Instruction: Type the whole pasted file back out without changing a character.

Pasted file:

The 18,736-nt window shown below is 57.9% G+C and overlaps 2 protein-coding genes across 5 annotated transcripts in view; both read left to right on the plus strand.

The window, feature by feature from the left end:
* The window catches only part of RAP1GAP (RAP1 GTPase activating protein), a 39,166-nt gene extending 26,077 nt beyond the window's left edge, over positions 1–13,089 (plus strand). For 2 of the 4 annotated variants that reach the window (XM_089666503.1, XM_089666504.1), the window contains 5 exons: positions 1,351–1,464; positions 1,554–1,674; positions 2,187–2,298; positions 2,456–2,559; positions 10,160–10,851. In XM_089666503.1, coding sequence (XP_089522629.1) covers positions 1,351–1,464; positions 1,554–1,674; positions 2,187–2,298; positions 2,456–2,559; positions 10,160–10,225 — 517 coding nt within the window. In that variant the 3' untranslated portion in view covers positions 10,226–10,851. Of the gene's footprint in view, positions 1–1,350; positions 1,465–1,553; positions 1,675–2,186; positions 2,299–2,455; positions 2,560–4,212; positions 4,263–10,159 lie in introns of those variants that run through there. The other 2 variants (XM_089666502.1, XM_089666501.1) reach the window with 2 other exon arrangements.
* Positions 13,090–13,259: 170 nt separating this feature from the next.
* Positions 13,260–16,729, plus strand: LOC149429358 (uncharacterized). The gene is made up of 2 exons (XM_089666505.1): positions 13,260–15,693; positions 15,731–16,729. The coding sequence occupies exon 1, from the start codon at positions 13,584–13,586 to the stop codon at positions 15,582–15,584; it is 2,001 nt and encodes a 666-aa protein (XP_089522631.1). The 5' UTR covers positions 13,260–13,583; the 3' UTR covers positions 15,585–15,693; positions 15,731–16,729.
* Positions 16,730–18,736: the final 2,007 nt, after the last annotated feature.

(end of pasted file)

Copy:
The 18,736-nt window shown below is 57.9% G+C and overlaps 2 protein-coding genes across 5 annotated transcripts in view; both read left to right on the plus strand.

The window, feature by feature from the left end:
* The window catches only part of RAP1GAP (RAP1 GTPase activating protein), a 39,166-nt gene extending 26,077 nt beyond the window's left edge, over positions 1–13,089 (plus strand). For 2 of the 4 annotated variants that reach the window (XM_089666503.1, XM_089666504.1), the window contains 5 exons: positions 1,351–1,464; positions 1,554–1,674; positions 2,187–2,298; positions 2,456–2,559; positions 10,160–10,851. In XM_089666503.1, coding sequence (XP_089522629.1) covers positions 1,351–1,464; positions 1,554–1,674; positions 2,187–2,298; positions 2,456–2,559; positions 10,160–10,225 — 517 coding nt within the window. In that variant the 3' untranslated portion in view covers positions 10,226–10,851. Of the gene's footprint in view, positions 1–1,350; positions 1,465–1,553; positions 1,675–2,186; positions 2,299–2,455; positions 2,560–4,212; positions 4,263–10,159 lie in introns of those variants that run through there. The other 2 variants (XM_089666502.1, XM_089666501.1) reach the window with 2 other exon arrangements.
* Positions 13,090–13,259: 170 nt separating this feature from the next.
* Positions 13,260–16,729, plus strand: LOC149429358 (uncharacterized). The gene is made up of 2 exons (XM_089666505.1): positions 13,260–15,693; positions 15,731–16,729. The coding sequence occupies exon 1, from the start codon at positions 13,584–13,586 to the stop codon at positions 15,582–15,584; it is 2,001 nt and encodes a 666-aa protein (XP_089522631.1). The 5' UTR covers positions 13,260–13,583; the 3' UTR covers positions 15,585–15,693; positions 15,731–16,729.
* Positions 16,730–18,736: the final 2,007 nt, after the last annotated feature.